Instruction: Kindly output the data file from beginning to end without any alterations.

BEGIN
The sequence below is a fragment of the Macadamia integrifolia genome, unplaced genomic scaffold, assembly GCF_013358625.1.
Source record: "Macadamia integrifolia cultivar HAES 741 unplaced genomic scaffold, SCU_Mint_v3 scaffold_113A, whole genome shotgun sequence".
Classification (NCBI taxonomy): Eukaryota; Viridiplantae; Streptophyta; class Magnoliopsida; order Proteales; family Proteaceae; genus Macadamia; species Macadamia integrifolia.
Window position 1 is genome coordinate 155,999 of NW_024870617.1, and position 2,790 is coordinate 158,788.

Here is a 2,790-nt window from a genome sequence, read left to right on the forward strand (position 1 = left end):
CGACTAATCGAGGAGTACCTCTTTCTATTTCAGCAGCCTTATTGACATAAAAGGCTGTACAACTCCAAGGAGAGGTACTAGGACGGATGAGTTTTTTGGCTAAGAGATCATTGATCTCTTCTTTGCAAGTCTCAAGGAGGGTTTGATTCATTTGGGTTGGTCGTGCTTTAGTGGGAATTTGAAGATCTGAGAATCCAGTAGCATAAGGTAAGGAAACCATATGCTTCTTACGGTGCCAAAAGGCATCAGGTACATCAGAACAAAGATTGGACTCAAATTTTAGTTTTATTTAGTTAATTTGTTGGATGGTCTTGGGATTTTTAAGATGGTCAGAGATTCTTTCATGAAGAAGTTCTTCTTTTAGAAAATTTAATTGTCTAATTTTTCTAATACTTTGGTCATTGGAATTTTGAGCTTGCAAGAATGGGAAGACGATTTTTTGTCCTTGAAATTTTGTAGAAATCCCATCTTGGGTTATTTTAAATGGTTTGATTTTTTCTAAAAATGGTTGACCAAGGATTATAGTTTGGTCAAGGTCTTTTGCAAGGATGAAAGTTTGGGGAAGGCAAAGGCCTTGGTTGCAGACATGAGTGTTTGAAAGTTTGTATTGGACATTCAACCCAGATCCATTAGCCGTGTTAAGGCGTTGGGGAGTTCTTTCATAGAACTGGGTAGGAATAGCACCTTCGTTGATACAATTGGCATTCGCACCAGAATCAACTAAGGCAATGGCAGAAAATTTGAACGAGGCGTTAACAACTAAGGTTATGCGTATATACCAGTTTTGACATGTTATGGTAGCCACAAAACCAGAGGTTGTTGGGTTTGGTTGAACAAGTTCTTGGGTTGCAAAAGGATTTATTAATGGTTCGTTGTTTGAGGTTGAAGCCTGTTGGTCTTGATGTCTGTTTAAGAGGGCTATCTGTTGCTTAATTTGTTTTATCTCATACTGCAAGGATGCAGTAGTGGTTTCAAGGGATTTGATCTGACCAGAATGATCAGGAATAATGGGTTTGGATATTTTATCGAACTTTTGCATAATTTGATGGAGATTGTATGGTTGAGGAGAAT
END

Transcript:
The sequence below is a fragment of the Macadamia integrifolia genome, unplaced genomic scaffold, assembly GCF_013358625.1.
Source record: "Macadamia integrifolia cultivar HAES 741 unplaced genomic scaffold, SCU_Mint_v3 scaffold_113A, whole genome shotgun sequence".
Classification (NCBI taxonomy): Eukaryota; Viridiplantae; Streptophyta; class Magnoliopsida; order Proteales; family Proteaceae; genus Macadamia; species Macadamia integrifolia.
Window position 1 is genome coordinate 155,999 of NW_024870617.1, and position 2,790 is coordinate 158,788.

Here is a 2,790-nt window from a genome sequence, read left to right on the forward strand (position 1 = left end):
CGACTAATCGAGGAGTACCTCTTTCTATTTCAGCAGCCTTATTGACATAAAAGGCTGTACAACTCCAAGGAGAGGTACTAGGACGGATGAGTTTTTTGGCTAAGAGATCATTGATCTCTTCTTTGCAAGTCTCAAGGAGGGTTTGATTCATTTGGGTTGGTCGTGCTTTAGTGGGAATTTGAAGATCTGAGAATCCAGTAGCATAAGGTAAGGAAACCATATGCTTCTTACGGTGCCAAAAGGCATCAGGTACATCAGAACAAAGATTGGACTCAAATTTTAGTTTTATTTAGTTAATTTGTTGGATGGTCTTGGGATTTTTAAGATGGTCAGAGATTCTTTCATGAAGAAGTTCTTCTTTTAGAAAATTTAATTGTCTAATTTTTCTAATACTTTGGTCATTGGAATTTTGAGCTTGCAAGAATGGGAAGACGATTTTTTGTCCTTGAAATTTTGTAGAAATCCCATCTTGGGTTATTTTAAATGGTTTGATTTTTTCTAAAAATGGTTGACCAAGGATTATAGTTTGGTCAAGGTCTTTTGCAAGGATGAAAGTTTGGGGAAGGCAAAGGCCTTGGTTGCAGACATGAGTGTTTGAAAGTTTGTATTGGACATTCAACCCAGATCCATTAGCCGTGTTAAGGCGTTGGGGAGTTCTTTCATAGAACTGGGTAGGAATAGCACCTTCGTTGATACAATTGGCATTCGCACCAGAATCAACTAAGGCAATGGCAGAAAATTTGAACGAGGCGTTAACAACTAAGGTTATGCGTATATACCAGTTTTGACATGTTATGGTAGCCACAAAACCAGAGGTTGTTGGGTTTGGTTGAACAAGTTCTTGGGTTGCAAAAGGATTTATTAATGGTTCGTTGTTTGAGGTTGAAGCCTGTTGGTCTTGATGTCTGTTTAAGAGGGCTATCTGTTGCTTAATTTGTTTTATCTCATACTGCAAGGATGCAGTAGTGGTTTCAAGGGATTTGATCTGACCAGAATGATCAGGAATAATGGGTTTGGATATTTTATCGAACTTTTGCATAATTTGATGGAGATTGTATGGTTGAGGAGAAT